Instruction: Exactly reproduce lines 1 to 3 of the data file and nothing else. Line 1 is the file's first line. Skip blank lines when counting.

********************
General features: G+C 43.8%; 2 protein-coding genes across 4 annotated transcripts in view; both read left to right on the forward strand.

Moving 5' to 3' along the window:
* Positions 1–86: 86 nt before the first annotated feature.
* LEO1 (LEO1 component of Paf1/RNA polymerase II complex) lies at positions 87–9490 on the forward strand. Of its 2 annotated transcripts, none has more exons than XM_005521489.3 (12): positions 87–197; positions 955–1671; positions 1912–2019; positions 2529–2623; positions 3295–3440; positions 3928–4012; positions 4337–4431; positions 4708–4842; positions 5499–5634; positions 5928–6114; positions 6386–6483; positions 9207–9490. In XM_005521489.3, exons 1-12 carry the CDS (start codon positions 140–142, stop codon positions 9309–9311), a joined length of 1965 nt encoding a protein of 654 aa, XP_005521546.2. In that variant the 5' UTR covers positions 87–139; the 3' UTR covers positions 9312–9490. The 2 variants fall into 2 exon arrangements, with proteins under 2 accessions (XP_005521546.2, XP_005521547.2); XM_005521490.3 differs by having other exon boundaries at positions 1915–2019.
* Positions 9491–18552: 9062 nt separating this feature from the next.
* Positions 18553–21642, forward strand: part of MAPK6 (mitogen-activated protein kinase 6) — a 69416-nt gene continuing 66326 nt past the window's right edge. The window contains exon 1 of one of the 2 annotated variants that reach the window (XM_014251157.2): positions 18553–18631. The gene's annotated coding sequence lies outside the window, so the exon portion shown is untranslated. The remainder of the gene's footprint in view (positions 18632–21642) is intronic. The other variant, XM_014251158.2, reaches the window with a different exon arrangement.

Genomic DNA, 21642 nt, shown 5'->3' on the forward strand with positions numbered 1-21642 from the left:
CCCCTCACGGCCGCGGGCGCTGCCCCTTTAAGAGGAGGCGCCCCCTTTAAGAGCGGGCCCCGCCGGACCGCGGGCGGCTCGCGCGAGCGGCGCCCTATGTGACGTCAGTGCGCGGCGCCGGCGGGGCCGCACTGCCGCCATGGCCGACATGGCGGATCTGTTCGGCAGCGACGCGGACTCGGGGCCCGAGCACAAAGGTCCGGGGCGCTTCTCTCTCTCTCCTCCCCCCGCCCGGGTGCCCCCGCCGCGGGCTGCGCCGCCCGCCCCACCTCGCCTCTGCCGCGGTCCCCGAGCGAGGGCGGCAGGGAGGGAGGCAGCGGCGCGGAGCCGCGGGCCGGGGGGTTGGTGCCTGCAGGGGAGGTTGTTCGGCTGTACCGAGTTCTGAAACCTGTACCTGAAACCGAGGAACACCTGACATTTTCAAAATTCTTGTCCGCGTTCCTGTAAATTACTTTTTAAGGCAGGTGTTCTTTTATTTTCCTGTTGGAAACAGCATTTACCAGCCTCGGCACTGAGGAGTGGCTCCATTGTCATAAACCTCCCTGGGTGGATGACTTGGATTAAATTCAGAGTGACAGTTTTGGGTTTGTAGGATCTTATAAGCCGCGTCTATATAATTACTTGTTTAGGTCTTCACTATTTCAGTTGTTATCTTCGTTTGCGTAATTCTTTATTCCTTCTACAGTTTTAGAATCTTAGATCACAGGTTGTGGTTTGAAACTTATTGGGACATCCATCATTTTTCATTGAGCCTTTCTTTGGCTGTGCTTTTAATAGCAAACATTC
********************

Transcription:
General features: G+C 43.8%; 2 protein-coding genes across 4 annotated transcripts in view; both read left to right on the forward strand.

Moving 5' to 3' along the window:
* Positions 1–86: 86 nt before the first annotated feature.